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III The Heart Of Man Anna Katharine Green

XXIX Do You Know My Brother?

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Her hands were thrust out to repel, her features were fixed; her beauty something wonderful. Orlando Brotherson, thus met, stared for a moment at the vision before him, then slowly and with effort withdrawing his gaze, he sought the face of Mr. Challoner with the first sign of open disturbance that gentleman had ever seen in him.

"Ah," said he, " my welcome is readily understood. I see you far from home, sir." And with an ironical bow he turned again to Doris, who had dropped her hands, but in whose cheeks the pallor still lingered in a way to check the easy flow of words with which he might have sought to carry off the situation. "Am I in Oswald Brotherson's house?" he asked. "I was directed here. But possibly there may be some mistake."

"It is here he lives," said she; moving back automatically till she stood again by the threshold of the small room in which she had received Mr. Challoner. " Do you wish to see him to-night? If so, I fear it is impossible. He has been very ill and is not allowed to receive visits from strangers."

"I am not a stranger," announced the newcomer, with a smile few could see unmoved, it offered such a contrast to his stern and dominating figure. "I thought I heard some words of recognition which would prove your knowledge of that fact."

She did not answer. Her lips had parted, but her thought or at least the expression of her thought hung suspended in the terror of this meeting for which she was not at all prepared. He seemed to note this terror, whether or not he understood its cause, and smiled again, as he added:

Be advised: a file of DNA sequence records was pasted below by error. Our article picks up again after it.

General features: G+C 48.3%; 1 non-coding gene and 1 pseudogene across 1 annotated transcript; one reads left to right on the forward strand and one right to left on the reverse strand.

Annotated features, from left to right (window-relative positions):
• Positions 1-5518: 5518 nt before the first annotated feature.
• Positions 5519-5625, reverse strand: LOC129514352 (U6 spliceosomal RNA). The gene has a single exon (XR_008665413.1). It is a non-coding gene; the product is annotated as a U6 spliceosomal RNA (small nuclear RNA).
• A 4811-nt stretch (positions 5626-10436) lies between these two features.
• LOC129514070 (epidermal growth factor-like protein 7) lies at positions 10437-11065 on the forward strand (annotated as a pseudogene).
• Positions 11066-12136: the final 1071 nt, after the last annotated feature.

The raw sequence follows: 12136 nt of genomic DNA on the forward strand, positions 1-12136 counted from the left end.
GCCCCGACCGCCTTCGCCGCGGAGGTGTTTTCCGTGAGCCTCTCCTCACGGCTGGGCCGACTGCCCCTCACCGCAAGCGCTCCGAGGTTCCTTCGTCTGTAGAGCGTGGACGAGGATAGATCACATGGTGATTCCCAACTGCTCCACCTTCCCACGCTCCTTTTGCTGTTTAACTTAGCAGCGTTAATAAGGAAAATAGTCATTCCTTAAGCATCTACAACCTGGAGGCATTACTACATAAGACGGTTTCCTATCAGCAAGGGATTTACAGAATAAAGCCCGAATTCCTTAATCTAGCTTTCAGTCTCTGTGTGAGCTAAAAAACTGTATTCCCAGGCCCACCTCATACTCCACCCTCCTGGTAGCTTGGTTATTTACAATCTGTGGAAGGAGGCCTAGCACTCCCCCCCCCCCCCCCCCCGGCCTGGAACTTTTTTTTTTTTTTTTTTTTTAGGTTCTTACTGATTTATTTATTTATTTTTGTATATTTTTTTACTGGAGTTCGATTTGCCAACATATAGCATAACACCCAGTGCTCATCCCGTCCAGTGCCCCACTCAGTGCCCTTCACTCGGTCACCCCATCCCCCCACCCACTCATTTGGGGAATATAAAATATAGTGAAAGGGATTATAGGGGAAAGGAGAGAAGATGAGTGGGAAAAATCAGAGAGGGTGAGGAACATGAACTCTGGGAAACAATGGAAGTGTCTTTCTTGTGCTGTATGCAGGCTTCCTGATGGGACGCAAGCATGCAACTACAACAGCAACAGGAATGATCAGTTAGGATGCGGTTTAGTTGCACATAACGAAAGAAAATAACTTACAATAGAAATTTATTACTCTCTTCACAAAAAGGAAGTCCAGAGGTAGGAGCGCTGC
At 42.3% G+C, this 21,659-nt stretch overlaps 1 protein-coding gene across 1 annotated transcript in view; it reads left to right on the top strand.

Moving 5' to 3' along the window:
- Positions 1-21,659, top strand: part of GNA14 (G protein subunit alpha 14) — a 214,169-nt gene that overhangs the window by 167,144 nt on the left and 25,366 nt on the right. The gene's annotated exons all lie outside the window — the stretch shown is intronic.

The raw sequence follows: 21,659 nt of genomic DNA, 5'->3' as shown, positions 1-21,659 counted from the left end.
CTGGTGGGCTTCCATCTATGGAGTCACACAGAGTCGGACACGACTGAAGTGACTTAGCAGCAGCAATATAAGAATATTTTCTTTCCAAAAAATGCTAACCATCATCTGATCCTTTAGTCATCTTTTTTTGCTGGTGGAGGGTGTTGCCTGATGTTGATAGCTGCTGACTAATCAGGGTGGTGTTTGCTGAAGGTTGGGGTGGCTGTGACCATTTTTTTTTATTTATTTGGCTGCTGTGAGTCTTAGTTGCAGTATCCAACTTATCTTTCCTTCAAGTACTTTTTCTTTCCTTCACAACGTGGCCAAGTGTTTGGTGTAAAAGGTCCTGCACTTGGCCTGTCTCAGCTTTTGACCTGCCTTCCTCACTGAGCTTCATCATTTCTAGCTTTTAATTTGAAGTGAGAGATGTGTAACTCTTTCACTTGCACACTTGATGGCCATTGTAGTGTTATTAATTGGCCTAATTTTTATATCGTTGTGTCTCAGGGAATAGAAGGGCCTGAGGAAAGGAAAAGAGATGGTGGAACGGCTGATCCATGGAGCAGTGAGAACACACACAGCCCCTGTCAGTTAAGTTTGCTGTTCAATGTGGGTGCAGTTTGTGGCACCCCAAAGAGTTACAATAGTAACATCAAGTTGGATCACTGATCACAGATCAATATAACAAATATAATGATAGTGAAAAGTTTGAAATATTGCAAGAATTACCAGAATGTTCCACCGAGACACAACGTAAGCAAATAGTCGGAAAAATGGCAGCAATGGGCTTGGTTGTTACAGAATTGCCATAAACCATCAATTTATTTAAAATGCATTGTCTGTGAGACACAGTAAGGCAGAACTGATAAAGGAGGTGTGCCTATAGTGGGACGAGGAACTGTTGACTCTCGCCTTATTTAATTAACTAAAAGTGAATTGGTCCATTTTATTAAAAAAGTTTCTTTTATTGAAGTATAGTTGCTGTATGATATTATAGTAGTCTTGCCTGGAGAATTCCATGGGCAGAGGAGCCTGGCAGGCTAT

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"Mr. Brotherson must have spoken of his brother Orlando. I am he, Miss Scott. Will you let me come in now?"

Her eyes sought those of Mr. Challoner, who quietly nodded. Immediately she stepped from before the door which her figure had guarded and, motioning him to enter, she begged Mr. Challoner, with an imploring look, to sustain her in the interview she saw before her. He had no desire for this encounter, especially as Mr. Brotherson's glance in his direction had been anything but conciliatory. He was quite convinced that nothing was to be gained by it, but he could not resist her appeal, and followed them into the little room whose limited dimensions made the tall Orlando look bigger and stronger and more lordly in his self-confidence than ever.

"I am sorry it is so late," she began, contemplating his intrusive figure with forced composure. "We have to be very quiet in the evenings so as not to disturb your brother's first sleep which is of great importance to him."

"Then I'm not to see him to-night?"

"I pray you to wait. He's - he's been a very sick man."

"Dangerously so?"


Orlando continued to regard her with a peculiar awakening gaze, showing, Mr. Challoner thought, more interest in her than in his brother, and when he spoke it was mechanically and as if in sole obedience to the proprieties of the occasion.

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